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Bugatti & Porsche Officially Suspend Production

As coronavirus continues to spread across Europe, both Bugatti in France, and Porsche in Germany, have released press statements regarding the suspension of production.

Bugatti Molsheim Factory
Never one to miss a dramatic photo, Bugatti staged a “turning out the lights” picture for their Molsheim factory suspension

Bugatti, after the French government this week imposed severe restrictions on which business could remain open, was already winding down production on their own. The reason for their wind-down was because due to travel and shipping restrictions, they could not realistically deliver completed cars to their owners.

As stated in their press release, the factory in Molsheim is effectively closed starting March 20, 2020. Continuous monitoring of the very fluid nature of the COVID-19 pandemic will dictate when the factory will reopen, although at least two to three weeks of closure is the minimum expected.

Zuffenhausen main produition line
The 911 Carrera assembly line, strangely devoid of the usual buzz of people around each car…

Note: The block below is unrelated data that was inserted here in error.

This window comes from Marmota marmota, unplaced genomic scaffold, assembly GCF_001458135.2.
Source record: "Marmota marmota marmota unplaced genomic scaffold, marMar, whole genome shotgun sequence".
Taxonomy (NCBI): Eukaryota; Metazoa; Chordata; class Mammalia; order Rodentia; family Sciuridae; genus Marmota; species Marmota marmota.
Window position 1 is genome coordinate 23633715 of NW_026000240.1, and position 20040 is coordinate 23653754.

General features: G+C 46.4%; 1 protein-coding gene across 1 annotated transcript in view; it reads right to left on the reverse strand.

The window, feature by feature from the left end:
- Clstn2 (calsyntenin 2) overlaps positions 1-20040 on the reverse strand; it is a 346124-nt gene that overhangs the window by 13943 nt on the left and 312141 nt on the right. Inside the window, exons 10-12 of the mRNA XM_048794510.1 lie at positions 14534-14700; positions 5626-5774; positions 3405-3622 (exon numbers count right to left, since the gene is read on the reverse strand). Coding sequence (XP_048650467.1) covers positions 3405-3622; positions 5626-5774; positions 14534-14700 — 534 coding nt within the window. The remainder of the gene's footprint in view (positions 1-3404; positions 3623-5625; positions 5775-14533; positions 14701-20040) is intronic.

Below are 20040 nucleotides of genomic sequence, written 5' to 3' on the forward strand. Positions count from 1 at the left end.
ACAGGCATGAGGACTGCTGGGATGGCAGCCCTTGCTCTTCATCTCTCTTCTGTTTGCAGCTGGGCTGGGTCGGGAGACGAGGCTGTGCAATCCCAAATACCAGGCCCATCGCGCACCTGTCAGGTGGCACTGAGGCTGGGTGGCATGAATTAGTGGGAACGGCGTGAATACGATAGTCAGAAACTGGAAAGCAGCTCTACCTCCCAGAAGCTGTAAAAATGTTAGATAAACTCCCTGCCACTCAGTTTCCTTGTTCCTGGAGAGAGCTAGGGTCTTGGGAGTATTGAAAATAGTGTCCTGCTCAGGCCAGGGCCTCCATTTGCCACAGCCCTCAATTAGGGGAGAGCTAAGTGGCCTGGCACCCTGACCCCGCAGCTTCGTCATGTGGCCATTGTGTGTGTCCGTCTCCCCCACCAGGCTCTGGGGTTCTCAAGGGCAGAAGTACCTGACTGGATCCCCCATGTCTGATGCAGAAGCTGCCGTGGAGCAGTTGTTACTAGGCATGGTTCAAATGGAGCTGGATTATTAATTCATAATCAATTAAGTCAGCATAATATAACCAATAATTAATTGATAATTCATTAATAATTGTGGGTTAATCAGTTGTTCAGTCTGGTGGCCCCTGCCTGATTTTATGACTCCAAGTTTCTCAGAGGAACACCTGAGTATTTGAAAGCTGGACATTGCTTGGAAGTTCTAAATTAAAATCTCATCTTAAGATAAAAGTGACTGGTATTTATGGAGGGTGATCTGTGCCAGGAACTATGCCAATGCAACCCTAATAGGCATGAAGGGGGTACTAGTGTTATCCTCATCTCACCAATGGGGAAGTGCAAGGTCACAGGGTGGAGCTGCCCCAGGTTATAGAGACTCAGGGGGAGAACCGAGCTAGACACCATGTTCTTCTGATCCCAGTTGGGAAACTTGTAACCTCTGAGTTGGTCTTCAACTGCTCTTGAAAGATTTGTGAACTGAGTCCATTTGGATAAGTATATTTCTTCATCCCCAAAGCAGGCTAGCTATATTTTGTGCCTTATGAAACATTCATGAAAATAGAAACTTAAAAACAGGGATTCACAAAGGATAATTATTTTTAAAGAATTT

Porsche, however, is suspending production voluntarily ahead of any government restrictions or orders. The suspension affects both the primary factory in Zuffenhausen, and the secondary/motorsports factory in Leipzig. The suspension goes into effect March 21, 2020, and will last at minimum two weeks.

Another factor affecting the Stuttgart based company is that global shipping slowdowns have created a bottleneck for important materials. The timing is unfortunate, as they had just announced the new 911 Turbo S models for the Type 992 generation, and were starting to take orders.

In responding to the pandemic, Porsche has also banned any and all business travel for any reason. Any international discussions or meetings will now take place using conference calls or video meetings across the internet.

2020 is looking to be fairly grim in terms of car manufacturers and the financial situations many will find themselves in. We here at only hope that once the pandemic has passed, the world will still want megacars, hypercars, and supercars, and will be willing to buy new ones to shore up our favorite companies.